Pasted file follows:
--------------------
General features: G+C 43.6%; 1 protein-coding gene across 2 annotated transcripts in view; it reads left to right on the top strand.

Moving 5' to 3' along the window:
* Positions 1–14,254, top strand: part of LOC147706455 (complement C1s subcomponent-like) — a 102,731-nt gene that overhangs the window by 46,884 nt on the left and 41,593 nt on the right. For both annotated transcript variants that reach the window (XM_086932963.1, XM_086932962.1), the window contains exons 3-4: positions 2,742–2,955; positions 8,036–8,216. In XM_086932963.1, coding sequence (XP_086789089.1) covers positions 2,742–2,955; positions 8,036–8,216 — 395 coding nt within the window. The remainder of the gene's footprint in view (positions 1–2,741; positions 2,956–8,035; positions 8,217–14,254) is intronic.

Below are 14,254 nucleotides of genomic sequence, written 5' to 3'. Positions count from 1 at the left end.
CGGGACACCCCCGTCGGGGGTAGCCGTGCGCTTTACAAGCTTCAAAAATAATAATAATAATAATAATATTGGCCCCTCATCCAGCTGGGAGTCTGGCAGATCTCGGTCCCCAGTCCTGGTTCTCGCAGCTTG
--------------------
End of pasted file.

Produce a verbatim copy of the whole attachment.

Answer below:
General features: G+C 43.6%; 1 protein-coding gene across 2 annotated transcripts in view; it reads left to right on the top strand.

Moving 5' to 3' along the window:
* Positions 1–14,254, top strand: part of LOC147706455 (complement C1s subcomponent-like) — a 102,731-nt gene that overhangs the window by 46,884 nt on the left and 41,593 nt on the right. For both annotated transcript variants that reach the window (XM_086932963.1, XM_086932962.1), the window contains exons 3-4: positions 2,742–2,955; positions 8,036–8,216. In XM_086932963.1, coding sequence (XP_086789089.1) covers positions 2,742–2,955; positions 8,036–8,216 — 395 coding nt within the window. The remainder of the gene's footprint in view (positions 1–2,741; positions 2,956–8,035; positions 8,217–14,254) is intronic.

Below are 14,254 nucleotides of genomic sequence, written 5' to 3'. Positions count from 1 at the left end.
CGGGACACCCCCGTCGGGGGTAGCCGTGCGCTTTACAAGCTTCAAAAATAATAATAATAATAATAATATTGGCCCCTCATCCAGCTGGGAGTCTGGCAGATCTCGGTCCCCAGTCCTGGTTCTCGCAGCTTG